Newhouse built it into a network embracing 128 publications in 27 global markets.
Samuel Irving Newhouse Jr, who built a vast international publishing empire that included prestigious and influential publications from The New Yorker to Vanity Fair, has died.
He was 89 and died at his Manhattan home after a long illness.
Newhouse, who was known as "Si," and his brother Donald took over Advance Publications, founded by their late father Sam Newhouse, in 1975, and built it into a network embracing 128 publications in 27 global markets.
Having inherited such titles as Vogue, Glamour, Mademoiselle and House & Garden, Newhouse added a slew of stylish, high-profile publications, including GQ, Wired, Architectural Digest, W, Gourmet and Bon Appetit.
The company controlled a chain of newspapers that reached across the United States, including the Cleveland (Ohio) Plain-Dealer and the St. Louis (Missouri) Globe-Democrat.
And in 1980 Newhouse expanded the family's presence in book publishing with the purchase of Random House. He was known as a shrewd and hard-working businessman but one passionate about the businesses he chose to own.
Newhouse attracted top talent to edit his magazines, from Tina Brown at Vanity Fair to Anna Wintour and Diana Vreeland at Vogue, to Harold Evans, Brown's husband, to launch Conde Nast Traveler and then run Random House.
Jonathan Newhouse, chairman and chief executive of Condé Naste International, said the Condé Nast company was named founder who started the publishing house in the early part of the twentieth century, but that it “could easily be renamed the Si Newhouse Company”.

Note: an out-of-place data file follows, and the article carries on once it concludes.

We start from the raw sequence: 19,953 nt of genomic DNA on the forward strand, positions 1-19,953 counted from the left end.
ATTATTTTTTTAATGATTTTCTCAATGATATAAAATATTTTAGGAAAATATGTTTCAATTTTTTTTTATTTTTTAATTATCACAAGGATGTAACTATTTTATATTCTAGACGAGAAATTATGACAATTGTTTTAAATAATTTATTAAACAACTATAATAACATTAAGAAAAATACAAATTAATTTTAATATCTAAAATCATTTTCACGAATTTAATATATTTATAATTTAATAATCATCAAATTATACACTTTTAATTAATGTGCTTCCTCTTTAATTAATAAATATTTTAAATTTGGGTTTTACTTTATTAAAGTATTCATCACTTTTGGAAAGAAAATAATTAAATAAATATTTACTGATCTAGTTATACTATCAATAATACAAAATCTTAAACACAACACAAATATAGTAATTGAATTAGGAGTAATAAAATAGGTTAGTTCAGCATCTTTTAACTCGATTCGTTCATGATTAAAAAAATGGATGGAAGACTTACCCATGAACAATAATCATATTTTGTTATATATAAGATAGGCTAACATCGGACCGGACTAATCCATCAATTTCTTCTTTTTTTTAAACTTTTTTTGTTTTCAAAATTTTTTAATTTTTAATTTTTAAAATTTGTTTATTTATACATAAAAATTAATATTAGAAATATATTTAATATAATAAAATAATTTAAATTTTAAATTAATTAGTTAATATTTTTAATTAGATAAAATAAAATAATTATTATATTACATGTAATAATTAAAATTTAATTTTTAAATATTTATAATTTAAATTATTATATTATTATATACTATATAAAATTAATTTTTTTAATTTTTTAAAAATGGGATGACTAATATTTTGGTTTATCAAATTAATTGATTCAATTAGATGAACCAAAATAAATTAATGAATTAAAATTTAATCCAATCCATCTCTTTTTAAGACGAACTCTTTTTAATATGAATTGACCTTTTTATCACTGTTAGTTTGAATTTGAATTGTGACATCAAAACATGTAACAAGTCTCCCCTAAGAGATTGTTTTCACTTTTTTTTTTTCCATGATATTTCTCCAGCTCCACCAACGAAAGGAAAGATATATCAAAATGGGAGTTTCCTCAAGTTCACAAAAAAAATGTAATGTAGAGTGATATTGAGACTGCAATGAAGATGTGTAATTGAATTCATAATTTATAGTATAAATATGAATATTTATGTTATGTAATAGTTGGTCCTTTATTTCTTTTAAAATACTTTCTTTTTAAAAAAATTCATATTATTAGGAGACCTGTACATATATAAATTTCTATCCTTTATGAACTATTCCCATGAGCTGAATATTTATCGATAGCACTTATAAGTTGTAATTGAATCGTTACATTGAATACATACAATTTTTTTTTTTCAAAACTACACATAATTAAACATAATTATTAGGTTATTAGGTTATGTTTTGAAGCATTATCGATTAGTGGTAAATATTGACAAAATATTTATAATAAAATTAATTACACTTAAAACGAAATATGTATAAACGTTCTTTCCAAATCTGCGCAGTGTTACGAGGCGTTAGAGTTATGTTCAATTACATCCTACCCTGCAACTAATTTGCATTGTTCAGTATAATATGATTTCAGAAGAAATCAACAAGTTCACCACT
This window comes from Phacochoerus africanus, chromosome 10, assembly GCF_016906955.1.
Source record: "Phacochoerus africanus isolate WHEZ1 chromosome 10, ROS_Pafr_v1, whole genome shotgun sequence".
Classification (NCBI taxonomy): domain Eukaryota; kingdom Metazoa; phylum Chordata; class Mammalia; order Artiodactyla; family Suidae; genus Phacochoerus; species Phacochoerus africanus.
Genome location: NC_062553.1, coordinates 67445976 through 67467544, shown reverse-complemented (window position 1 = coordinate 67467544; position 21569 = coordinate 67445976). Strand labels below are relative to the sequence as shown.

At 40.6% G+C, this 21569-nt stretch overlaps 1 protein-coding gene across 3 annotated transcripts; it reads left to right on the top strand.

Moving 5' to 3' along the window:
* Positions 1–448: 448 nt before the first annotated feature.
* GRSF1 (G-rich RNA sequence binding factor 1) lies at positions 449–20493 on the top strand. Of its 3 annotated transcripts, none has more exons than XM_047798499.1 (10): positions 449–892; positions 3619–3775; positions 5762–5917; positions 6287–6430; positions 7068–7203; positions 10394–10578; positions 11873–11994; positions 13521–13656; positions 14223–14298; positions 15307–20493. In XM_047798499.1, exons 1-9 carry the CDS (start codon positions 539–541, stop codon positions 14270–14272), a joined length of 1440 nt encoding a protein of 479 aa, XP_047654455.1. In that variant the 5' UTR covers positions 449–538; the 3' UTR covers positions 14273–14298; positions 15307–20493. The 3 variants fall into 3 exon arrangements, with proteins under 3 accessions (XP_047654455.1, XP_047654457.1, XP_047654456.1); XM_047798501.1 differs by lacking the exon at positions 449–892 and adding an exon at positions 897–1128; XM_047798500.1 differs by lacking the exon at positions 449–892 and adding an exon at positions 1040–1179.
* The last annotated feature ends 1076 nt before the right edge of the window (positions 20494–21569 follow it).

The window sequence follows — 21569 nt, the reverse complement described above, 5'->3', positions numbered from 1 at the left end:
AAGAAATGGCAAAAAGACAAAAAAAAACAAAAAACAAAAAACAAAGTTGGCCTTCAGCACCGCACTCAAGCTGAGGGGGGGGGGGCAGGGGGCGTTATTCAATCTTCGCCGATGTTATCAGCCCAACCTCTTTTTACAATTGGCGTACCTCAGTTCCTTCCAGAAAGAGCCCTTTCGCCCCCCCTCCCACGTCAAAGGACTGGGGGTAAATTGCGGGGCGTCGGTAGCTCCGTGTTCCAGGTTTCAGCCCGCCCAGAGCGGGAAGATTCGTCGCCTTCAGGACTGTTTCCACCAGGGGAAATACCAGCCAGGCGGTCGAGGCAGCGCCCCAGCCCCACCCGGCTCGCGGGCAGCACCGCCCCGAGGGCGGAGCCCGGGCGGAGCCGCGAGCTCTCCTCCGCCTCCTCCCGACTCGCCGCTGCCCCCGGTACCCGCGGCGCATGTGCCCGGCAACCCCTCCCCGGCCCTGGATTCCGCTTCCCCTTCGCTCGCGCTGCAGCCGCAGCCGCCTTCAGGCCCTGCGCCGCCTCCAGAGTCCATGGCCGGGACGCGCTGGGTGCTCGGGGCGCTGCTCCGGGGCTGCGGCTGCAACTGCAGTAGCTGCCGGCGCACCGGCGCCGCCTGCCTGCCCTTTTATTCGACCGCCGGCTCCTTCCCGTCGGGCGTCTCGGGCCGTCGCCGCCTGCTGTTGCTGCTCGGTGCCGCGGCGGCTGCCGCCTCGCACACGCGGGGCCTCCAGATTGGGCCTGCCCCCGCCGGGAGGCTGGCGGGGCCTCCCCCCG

“He (Si) reinvigorated Vogue, establishing it as the world leader and the most influential magazine brand in the world,” Jonathan Newhouse said.
“He revived Vanity Fair, which became a powerful publishing phenomenon. He rescued a fading weekly, The New Yorker.”
As digital media came to the fore towards the end of Si’s career, he focused on it too, reinventing the magazine brands in digital form while maintaining the highest standards of editorial quality, Newhouse said.
“It was this vision, coupled with commercial acumen, patience and courage, which earned Condé Nast its leadership position in the industry and the admiration of writers, editors and photographers along with the gratitude of millions of readers, even if they didn't know who was behind the shiny magazine they held in their hands,” said Jonathan Newhouse, who was Si Newhouse’s first cousin.
Si Newhouse was one of the richest Americans, with an estimated fortune of nearly $10 billion at the time of his death, and was a renowned philanthropist and art collector, with paintings once said to be worth $100 million.
He is survived by his wife, Victoria, children Samuel and Pamela, his brother Donald and several grandchildren and great-grandchildren, according to Vogue.